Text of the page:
24. The Lost Colony Outdoor Drama in Albemarle commemorates the birth of Virginia Dare. Scheduled to run just one year, it proved so successful that it has played for nearly sixty consecutive summers.
  25. The first state owned art museum in the country is located in Raleigh.
  26. Fontana Dam is the tallest dam in the Eastern United States, at 480 feet high.
  27. Many people believe that North Carolina was the first state to declare independence from England with the Mecklenburg Declaration of 1775.
  28. Grandfather Mountain, highest peak in the Blue Ridge, is the only private park in the world designated by the United Nations as an International Biosphere Reserve.
  29. The Mile-High Swinging Bridge near Linville is 5,305 feet above sea level. The bridge actually hangs about 80 feet above the ground.
  30. Pepsi was invented and first served in New Bern in 1898.
  31. Beech Mountain is Eastern America's highest town at 5,506ft above sea level.
  32. Andrew Jackson, seventh President of the United States, was born in the Waxsaws area on the border of North and South Carolina.
  33. Arnold Palmer recognized as the player whose aggressive play and winning personality raised golf to national attention, honed his skills on the championship golf team of Wake Forest University.
  34. James K. Polk, born in Mecklenburg County, North Carolina, was the eleventh President of the United States.
  35. Hiram Rhoades Revels, born in Fayetteville in 1822, was the first African-American member of the United States Congress.
  36. Andrew Johnson started his career as a tailor's apprentice in Raleigh, North Carolina and rose to lead in the reuniting of the nation as the seventeenth President of the United States.
  37. North Carolina leads the nation in furniture, tobacco, brick, and textile production.
  38. Saluda, North Carolina is located at the top of the Saluda Grade. The crest of the steepest standard gauge mainline railroad in the United States.
  39. State Motto: Esse quam videri (To be rather than to seem)
  40. The town of Wendell town was named for the American writer, Oliver Wendell Holmes.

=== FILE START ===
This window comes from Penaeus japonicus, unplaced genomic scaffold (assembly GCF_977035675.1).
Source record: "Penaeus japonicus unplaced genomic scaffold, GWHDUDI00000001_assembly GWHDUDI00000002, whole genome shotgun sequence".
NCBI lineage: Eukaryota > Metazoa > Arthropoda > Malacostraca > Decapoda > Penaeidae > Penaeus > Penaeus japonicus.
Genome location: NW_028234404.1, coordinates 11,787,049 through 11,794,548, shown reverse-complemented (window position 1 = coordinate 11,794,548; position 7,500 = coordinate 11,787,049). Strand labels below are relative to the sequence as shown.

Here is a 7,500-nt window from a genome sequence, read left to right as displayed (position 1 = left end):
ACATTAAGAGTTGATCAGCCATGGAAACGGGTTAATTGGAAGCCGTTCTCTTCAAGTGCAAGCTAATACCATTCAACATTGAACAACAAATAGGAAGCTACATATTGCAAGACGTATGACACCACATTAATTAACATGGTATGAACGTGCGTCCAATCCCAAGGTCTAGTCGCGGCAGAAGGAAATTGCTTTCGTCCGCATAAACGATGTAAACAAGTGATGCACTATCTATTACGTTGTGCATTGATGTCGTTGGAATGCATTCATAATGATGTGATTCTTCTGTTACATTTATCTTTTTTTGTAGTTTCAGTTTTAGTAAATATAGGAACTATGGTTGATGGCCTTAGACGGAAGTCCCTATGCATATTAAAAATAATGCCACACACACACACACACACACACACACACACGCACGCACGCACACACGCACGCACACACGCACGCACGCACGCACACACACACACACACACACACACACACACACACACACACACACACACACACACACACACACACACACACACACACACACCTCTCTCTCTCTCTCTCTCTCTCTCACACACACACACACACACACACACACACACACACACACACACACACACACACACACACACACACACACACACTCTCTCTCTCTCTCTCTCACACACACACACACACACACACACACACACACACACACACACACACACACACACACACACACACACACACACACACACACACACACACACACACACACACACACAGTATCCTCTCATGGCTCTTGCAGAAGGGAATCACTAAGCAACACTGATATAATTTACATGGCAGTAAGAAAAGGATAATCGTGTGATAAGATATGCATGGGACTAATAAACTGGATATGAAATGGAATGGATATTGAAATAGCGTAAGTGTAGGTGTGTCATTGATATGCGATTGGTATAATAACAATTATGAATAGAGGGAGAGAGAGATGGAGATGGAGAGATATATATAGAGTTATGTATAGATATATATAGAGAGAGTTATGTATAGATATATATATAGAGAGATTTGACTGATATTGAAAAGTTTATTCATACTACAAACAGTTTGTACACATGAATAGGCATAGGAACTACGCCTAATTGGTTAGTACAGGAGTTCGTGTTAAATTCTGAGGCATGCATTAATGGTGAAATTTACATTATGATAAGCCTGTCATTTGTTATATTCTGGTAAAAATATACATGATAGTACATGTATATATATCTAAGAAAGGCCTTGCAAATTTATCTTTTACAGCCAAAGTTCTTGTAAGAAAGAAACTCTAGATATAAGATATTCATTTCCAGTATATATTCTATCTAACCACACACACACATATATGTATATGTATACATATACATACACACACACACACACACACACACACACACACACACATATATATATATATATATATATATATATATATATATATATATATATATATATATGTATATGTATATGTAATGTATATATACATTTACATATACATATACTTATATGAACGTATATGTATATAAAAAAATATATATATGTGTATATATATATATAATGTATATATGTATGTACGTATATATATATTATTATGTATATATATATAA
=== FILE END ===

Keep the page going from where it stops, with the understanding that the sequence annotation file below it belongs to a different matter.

41. The Swiss and German settlement of New Bern was named in honor of the founder's home, Bern, Switzerland. When Bern, Switzerland was founded, it was named by a group of hunters. They named the city for the first animal they came upon on their hunting expedition. It was a bear. "Bern" is the old Germanic word for Bear, and the bear became the symbol of the city. It has been adopted by New Bern, as well.
  42. North Carolina was the first state in the nation to establish a state museum of art.
  43. North Carolina was one of the first states in the U.S. to establish a state symphony. The North Carolina Symphony, founded in 1943, currently performs nearly 185 full-orchestra concerts each year.
  44. North Carolina has the largest state-maintained highway system in the United States. The state's highway system currently has 77,400 miles of roads
  45. The General Assembly of 1987 adopted milk as the official state beverage.
  46. The oldest town in the state is Bath, incorporated in 1705.
  47. Located in northeastern North Carolina on the Albemarle-Pamlico peninsula, Columbia is on the eastern shore of the Scuppernong River. The Indians called the area "the place of the sweet bay tree."
  48. Babe Ruth hit his first professional home run in Fayetteville on March 7, 1914.
  49. White Lake near Elizabethtown is very unique in that it has a white sandy bottom and is blessed with crystal clear waters. It has also been labeled as the "Nation's Safest Beach." It is truly a child's paradise in that there are no currents, no tides, no hazardous depressions or real dangers of any kind to swimmers.
  50. North Carolina has 1,500 lakes of 10 acres or more in size and 37,000 miles of fresh water streams.

Thanks to: Rhonda G. Moore, Doreen Rearick, Dione Willis, Waf518205, Jeff Rickert, Stuart Laue, Jresce, Paula Toppings, RHEMC





I would like to say, "Happy Birthday and Happy Anniversary to all of those who have had Birthdays and Anniversaries that I missed and those who are having Birthdays, and Anniversaries in these next 3 months.




I wish you all a HAPPY NEW YEAR.





THANKSSNOWMEN.jpg for reading this News Letter












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I have tried and tried to put the News Letter in but, have not been able to. So, if and when I am able to get the Spring News Letter in, you will all be able to read it. I have tried to put just a small amount of it in but, I am not able to 'Preview Post', so I will not put it in until I am able to do so.


Imsorry2.jpg But, I have tried and tried. I have spent hours working on it and then another HOURS trying to get it in here.